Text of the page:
Murder case brings fresh calls to ban 'rough sex' defence

by Sonia Elks | @SoniaElks | Thomson Reuters Foundation
Friday, 21 February 2020 15:01 GMT

ARCHIVE PHOTO: A woman comforts her friend at a vigil for murdered British backpacker Grace Millane in Wellington, New Zealand December 12, 2018. REUTERS/Charlotte Greenfield

Image Caption and Rights Information

Rough sex defences - in which it is claimed the victim died accidentally during consensual sex - are overwhelmingly used in cases in which the alleged attacker is a man and the victim a woman

By Sonia Elks

LONDON, Feb 21 (Thomson Reuters Foundation) - Men accused of murder should not be allowed to use rough sex as a legal defence, women's rights advocates said on Friday, after the killer of a British backpacker was jailed for life in a case that drew fresh scrutiny on the issue.

Grace Millane, 22, was visiting New Zealand when she was murdered. Her attacker pleaded not guilty to murder, saying she died accidentally during consensual sex, but a jury rejected his defence and convicted him in November.

Women's rights campaigners called for a ban on the "rough sex" defence, saying the normalisation of violent sex in popular culture meant men facing criminal charges for harming women were increasingly claiming that the violence was consensual.

Research by the British campaign group We Can't Consent to This found men avoided charges of murder in more than one in three of 60 killings of women and girls where the defence was used.

"These women are killed in extraordinary and sustained violence – Grace was strangled for between five and 10 minutes," said the group's founder Fiona Mackenzie.

"The normalisation of violence is leading to men using this defence and unfortunately it is often successful because people tend to believe that women consent to violence that seriously injures them."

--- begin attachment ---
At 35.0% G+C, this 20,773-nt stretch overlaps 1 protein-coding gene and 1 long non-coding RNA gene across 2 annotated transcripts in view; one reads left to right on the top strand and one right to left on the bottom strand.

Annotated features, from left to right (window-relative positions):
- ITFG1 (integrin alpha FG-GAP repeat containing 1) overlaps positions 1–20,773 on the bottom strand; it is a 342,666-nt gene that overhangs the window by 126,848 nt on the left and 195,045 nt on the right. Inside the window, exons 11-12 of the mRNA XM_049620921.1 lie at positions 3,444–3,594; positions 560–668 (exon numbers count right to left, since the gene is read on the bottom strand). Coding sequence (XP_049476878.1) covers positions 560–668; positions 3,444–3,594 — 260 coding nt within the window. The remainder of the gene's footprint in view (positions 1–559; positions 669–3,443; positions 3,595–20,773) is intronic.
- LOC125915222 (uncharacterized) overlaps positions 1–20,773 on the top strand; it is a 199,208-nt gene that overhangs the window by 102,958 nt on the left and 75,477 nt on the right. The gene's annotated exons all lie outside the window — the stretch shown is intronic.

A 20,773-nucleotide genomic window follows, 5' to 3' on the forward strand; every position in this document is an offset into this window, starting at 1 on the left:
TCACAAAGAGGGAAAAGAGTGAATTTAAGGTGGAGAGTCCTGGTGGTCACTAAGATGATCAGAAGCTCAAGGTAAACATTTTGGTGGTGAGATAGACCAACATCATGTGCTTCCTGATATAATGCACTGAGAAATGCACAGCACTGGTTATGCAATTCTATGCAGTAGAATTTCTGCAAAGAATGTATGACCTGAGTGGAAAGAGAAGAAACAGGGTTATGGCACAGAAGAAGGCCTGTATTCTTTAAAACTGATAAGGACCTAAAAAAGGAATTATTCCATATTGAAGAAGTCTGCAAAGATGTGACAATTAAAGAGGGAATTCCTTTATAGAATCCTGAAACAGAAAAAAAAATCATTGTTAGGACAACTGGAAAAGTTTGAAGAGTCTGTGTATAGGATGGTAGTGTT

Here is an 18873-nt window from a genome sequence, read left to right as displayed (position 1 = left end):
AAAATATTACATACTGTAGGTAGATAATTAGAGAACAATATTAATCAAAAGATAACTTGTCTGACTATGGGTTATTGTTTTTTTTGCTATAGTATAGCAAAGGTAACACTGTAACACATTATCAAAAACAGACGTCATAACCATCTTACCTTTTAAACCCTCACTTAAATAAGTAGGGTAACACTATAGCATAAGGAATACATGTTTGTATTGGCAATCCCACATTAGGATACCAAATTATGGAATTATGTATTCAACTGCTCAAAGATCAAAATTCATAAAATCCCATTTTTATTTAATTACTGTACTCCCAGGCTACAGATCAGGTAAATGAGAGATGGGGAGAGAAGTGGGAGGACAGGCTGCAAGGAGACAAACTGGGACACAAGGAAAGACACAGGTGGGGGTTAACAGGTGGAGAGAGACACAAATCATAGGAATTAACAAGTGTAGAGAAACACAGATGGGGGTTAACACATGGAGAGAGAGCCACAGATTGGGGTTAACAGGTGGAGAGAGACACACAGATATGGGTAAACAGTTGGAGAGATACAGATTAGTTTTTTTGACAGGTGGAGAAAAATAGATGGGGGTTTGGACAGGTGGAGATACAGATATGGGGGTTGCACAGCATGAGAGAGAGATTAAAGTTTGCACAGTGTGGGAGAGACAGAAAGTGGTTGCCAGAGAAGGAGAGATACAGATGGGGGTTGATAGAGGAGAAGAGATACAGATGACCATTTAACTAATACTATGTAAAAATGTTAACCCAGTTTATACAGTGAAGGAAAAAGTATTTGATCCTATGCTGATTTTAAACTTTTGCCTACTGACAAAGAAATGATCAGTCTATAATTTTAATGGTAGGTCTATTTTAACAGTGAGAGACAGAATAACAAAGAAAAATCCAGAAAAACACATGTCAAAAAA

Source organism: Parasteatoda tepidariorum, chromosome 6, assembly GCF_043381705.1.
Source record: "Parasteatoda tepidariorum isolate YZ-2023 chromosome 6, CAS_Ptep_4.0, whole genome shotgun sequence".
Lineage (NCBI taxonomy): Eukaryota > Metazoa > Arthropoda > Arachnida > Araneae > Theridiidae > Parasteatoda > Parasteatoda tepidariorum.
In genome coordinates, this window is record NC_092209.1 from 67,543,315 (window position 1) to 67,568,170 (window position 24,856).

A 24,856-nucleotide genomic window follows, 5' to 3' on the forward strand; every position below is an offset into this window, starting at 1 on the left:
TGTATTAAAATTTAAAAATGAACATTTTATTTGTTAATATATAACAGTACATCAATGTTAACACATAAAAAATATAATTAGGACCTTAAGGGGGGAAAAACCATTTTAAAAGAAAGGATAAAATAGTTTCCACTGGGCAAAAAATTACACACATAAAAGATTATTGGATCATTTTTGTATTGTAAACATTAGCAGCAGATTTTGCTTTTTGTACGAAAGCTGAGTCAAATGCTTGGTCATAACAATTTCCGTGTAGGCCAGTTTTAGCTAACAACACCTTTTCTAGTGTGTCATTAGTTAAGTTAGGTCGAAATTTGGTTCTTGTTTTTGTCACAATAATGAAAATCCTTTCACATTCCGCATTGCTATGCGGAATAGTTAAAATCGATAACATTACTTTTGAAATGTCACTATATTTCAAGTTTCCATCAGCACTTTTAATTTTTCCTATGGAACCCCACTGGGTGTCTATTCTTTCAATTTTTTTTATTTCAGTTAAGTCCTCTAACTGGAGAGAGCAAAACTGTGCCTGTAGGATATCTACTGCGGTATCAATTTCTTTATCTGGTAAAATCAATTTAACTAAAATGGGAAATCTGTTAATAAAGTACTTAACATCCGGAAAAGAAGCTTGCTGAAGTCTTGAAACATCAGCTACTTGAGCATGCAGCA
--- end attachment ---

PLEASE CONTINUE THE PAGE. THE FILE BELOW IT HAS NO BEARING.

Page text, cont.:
Rough sex defences - in which it is claimed the victim died accidentally during consensual sex - are overwhelmingly used in cases in which the alleged attacker is a man and the victim a woman, found a research paper by We Can't Consent to This.

Under British law, a person cannot consent to being seriously hurt. But the defence offers a potential loophole by arguing the death - often from strangling - was an accident.

Parliamentarian Harriet Harman, from the Labour opposition party, has proposed amendments to a forthcoming bill on domestic abuse that would prevent such claims being used as a defence.

"Men are now, literally, getting away with murder by using the 'rough sex' defence," she told parliament last year.

"Although the man has to admit that he caused injuries which led to the woman's death, he claims that it was not his fault, as it was a 'sex game gone wrong'. She, of course, is not there to say otherwise."

More than 23,000 people have also signed an online petition to parliament backing a change in the law to remove the defence.

Millane was strangled to death after going on a date with a man she met on Tinder in the New Zealand city of Auckland during a round-the-world trip.

Her 28-year-old killer, whose name has been suppressed by the court, was sentenced to life imprisonment with a minimum of 17 years behind bars.

(Reporting by Sonia Elks @soniaelks; Editing by Claire Cozens. Please credit the Thomson Reuters Foundation, the charitable arm of Thomson Reuters, that covers the lives of people around the world who struggle to live freely or fairly. Visit http://news.trust.org)

Our Standards: The Thomson Reuters Trust Principles.